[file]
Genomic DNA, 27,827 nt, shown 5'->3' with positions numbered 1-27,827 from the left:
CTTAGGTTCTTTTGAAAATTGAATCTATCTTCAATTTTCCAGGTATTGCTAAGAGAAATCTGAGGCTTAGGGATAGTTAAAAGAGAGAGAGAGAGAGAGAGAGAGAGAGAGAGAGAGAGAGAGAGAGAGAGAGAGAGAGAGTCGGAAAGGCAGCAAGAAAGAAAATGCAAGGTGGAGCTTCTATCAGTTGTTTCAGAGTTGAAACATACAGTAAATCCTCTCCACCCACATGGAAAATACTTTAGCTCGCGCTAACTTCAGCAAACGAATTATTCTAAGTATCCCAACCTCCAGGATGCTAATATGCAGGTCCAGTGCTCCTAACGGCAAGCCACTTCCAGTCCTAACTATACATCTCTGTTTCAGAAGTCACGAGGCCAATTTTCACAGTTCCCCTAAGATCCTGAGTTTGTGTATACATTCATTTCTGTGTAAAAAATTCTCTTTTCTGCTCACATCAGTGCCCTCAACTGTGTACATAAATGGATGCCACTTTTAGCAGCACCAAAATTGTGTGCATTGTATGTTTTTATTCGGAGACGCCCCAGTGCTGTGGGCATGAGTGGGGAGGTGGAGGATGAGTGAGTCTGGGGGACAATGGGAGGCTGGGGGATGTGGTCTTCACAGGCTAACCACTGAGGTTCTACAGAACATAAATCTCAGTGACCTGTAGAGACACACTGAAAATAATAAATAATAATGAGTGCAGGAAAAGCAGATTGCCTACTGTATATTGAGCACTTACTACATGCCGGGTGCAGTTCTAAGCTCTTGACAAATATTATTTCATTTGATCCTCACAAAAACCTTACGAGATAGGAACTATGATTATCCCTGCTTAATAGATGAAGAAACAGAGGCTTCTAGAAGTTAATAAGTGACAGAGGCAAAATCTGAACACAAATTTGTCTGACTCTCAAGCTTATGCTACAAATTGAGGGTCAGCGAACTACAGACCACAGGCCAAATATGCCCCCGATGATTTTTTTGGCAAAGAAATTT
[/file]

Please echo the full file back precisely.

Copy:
Genomic DNA, 27,827 nt, shown 5'->3' with positions numbered 1-27,827 from the left:
CTTAGGTTCTTTTGAAAATTGAATCTATCTTCAATTTTCCAGGTATTGCTAAGAGAAATCTGAGGCTTAGGGATAGTTAAAAGAGAGAGAGAGAGAGAGAGAGAGAGAGAGAGAGAGAGAGAGAGAGAGAGAGAGAGAGAGTCGGAAAGGCAGCAAGAAAGAAAATGCAAGGTGGAGCTTCTATCAGTTGTTTCAGAGTTGAAACATACAGTAAATCCTCTCCACCCACATGGAAAATACTTTAGCTCGCGCTAACTTCAGCAAACGAATTATTCTAAGTATCCCAACCTCCAGGATGCTAATATGCAGGTCCAGTGCTCCTAACGGCAAGCCACTTCCAGTCCTAACTATACATCTCTGTTTCAGAAGTCACGAGGCCAATTTTCACAGTTCCCCTAAGATCCTGAGTTTGTGTATACATTCATTTCTGTGTAAAAAATTCTCTTTTCTGCTCACATCAGTGCCCTCAACTGTGTACATAAATGGATGCCACTTTTAGCAGCACCAAAATTGTGTGCATTGTATGTTTTTATTCGGAGACGCCCCAGTGCTGTGGGCATGAGTGGGGAGGTGGAGGATGAGTGAGTCTGGGGGACAATGGGAGGCTGGGGGATGTGGTCTTCACAGGCTAACCACTGAGGTTCTACAGAACATAAATCTCAGTGACCTGTAGAGACACACTGAAAATAATAAATAATAATGAGTGCAGGAAAAGCAGATTGCCTACTGTATATTGAGCACTTACTACATGCCGGGTGCAGTTCTAAGCTCTTGACAAATATTATTTCATTTGATCCTCACAAAAACCTTACGAGATAGGAACTATGATTATCCCTGCTTAATAGATGAAGAAACAGAGGCTTCTAGAAGTTAATAAGTGACAGAGGCAAAATCTGAACACAAATTTGTCTGACTCTCAAGCTTATGCTACAAATTGAGGGTCAGCGAACTACAGACCACAGGCCAAATATGCCCCCGATGATTTTTTTGGCAAAGAAATTT